Australia's Great Barrier Reef suffers sixth mass bleaching event
The Great Barrier Reef, home to some 1,500 species of fish and 4,000 types of mollusc, was suffering despite the cooling effect of the La Nina weather phenomenon, which is currently influencing Australia's climate
Australia on Friday declared that the Great Barrier Reef is suffering "mass bleaching" as corals lose their colour under the stress of warmer seas.
The Great Barrier Reef Marine Park Authority said in a weekly update most of the marine park had been hit by "significant heat stress" over the summer, with water temperatures in some areas as much as 2-4 degrees Celsius above average.
"Bleaching has been detected across the Marine Park, it is widespread but variable, across multiple regions, ranging in impact from minor to severe," the agency said in an update on its website.
Aerial surveys showed whole colonies of coral had been bleached white in several locations, and in some sections there were reports of corals dying, it said.
"Corals across the Marine Park remain vulnerable to the ongoing elevated temperatures," the authority said.
The Great Barrier Reef, home to some 1,500 species of fish and 4,000 types of mollusc, was suffering despite the cooling effect of the La Nina weather phenomenon, which is currently influencing Australia's climate, the authority said.
The area, which comprises about 2,500 individual reefs and more than 900 islands, suffers from bleaching when corals expel algae living in their tissues, draining them of their vibrant colours.
Though bleached corals are under stress, they can still recover if conditions become more moderate, the Reef Authority said.
"Weather patterns over the next couple of weeks continue to remain critical in determining the overall extent and severity of coral bleaching across the Marine Park," it said.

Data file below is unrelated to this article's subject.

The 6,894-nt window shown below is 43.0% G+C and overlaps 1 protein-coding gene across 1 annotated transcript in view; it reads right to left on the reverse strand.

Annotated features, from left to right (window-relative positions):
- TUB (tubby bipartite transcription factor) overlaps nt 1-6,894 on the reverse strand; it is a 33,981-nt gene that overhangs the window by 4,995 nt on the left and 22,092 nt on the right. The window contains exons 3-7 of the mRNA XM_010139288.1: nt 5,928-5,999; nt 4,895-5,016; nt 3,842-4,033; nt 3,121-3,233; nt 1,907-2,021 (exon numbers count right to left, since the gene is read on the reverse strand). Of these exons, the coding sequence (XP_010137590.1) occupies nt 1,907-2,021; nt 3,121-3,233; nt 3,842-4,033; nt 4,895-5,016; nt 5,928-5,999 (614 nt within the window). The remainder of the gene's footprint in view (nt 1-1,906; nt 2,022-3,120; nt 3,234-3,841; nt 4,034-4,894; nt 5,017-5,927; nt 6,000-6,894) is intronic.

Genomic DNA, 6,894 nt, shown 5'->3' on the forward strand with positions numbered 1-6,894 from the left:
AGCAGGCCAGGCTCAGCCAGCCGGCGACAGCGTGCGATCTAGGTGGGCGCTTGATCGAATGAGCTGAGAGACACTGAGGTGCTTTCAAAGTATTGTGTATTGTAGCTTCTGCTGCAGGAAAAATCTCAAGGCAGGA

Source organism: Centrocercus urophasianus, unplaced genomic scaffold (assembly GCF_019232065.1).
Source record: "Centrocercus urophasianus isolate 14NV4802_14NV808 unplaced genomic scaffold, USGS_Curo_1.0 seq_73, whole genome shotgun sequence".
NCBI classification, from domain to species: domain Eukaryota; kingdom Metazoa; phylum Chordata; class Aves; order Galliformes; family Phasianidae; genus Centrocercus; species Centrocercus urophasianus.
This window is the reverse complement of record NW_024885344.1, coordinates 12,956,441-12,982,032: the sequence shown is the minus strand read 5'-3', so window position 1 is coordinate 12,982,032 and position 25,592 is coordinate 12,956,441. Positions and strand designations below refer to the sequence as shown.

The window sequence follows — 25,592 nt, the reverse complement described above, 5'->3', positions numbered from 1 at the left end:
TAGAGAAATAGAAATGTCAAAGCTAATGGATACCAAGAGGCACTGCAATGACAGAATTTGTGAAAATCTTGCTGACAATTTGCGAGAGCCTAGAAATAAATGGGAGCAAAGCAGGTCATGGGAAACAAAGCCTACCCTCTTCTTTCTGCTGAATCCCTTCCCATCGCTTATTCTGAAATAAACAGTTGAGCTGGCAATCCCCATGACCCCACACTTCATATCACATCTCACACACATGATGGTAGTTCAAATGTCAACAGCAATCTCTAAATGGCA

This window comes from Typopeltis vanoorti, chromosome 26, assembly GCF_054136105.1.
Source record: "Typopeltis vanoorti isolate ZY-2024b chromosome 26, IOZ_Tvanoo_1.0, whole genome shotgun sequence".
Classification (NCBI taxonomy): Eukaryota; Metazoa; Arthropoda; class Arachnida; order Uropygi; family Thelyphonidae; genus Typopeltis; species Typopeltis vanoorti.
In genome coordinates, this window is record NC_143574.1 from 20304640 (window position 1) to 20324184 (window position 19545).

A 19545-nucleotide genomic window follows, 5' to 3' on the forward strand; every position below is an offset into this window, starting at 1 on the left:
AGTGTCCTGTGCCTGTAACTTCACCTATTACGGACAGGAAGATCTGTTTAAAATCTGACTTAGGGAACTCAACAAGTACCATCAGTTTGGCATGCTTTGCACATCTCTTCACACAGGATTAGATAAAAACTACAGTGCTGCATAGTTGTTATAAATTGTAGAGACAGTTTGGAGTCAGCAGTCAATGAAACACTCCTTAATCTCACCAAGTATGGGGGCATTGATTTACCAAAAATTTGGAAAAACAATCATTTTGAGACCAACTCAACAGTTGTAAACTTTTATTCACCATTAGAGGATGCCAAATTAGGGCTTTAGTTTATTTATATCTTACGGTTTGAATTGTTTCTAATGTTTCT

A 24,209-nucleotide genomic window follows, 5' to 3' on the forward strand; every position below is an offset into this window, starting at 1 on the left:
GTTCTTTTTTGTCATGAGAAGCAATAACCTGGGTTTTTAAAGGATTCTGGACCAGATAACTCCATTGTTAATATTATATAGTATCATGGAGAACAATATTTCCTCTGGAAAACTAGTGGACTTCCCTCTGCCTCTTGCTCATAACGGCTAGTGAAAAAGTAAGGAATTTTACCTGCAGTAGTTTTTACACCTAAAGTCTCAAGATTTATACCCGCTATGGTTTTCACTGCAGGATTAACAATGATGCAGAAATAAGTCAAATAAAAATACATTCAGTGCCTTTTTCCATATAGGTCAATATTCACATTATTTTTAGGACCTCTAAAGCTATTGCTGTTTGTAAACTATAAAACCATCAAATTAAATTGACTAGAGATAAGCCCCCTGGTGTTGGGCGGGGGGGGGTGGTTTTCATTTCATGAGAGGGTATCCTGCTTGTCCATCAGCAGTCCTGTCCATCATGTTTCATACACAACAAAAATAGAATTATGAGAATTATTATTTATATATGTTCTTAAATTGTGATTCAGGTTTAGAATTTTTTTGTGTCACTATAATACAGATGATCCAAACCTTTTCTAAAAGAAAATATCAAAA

The mass bleaching report emerged four days after the United Nations began a monitoring mission to assess whether the World Heritage site is being protected from climate change.
The environmental group Greenpeace said the severe and widespread coral bleaching suffered during a La Niña weather pattern that is associated with cooler Pacific Ocean temperatures was evidence of the Australian government’s failure to protect the coral from the impacts of climate change.
“This is a sure sign that climate change caused by burning coal, oil and gas is threatening the very existence of our reef,” Greenpeace Australia Pacific Climate Impacts Campaigner Martin Zavan said in a statement.
In July last year, Australia garnered enough international support to defer an attempt by UNESCO, the United Nations’ cultural organization, to downgrade the reef’s World Heritage status to “in danger“ because of damage caused by climate change.
(With inputs from agencies)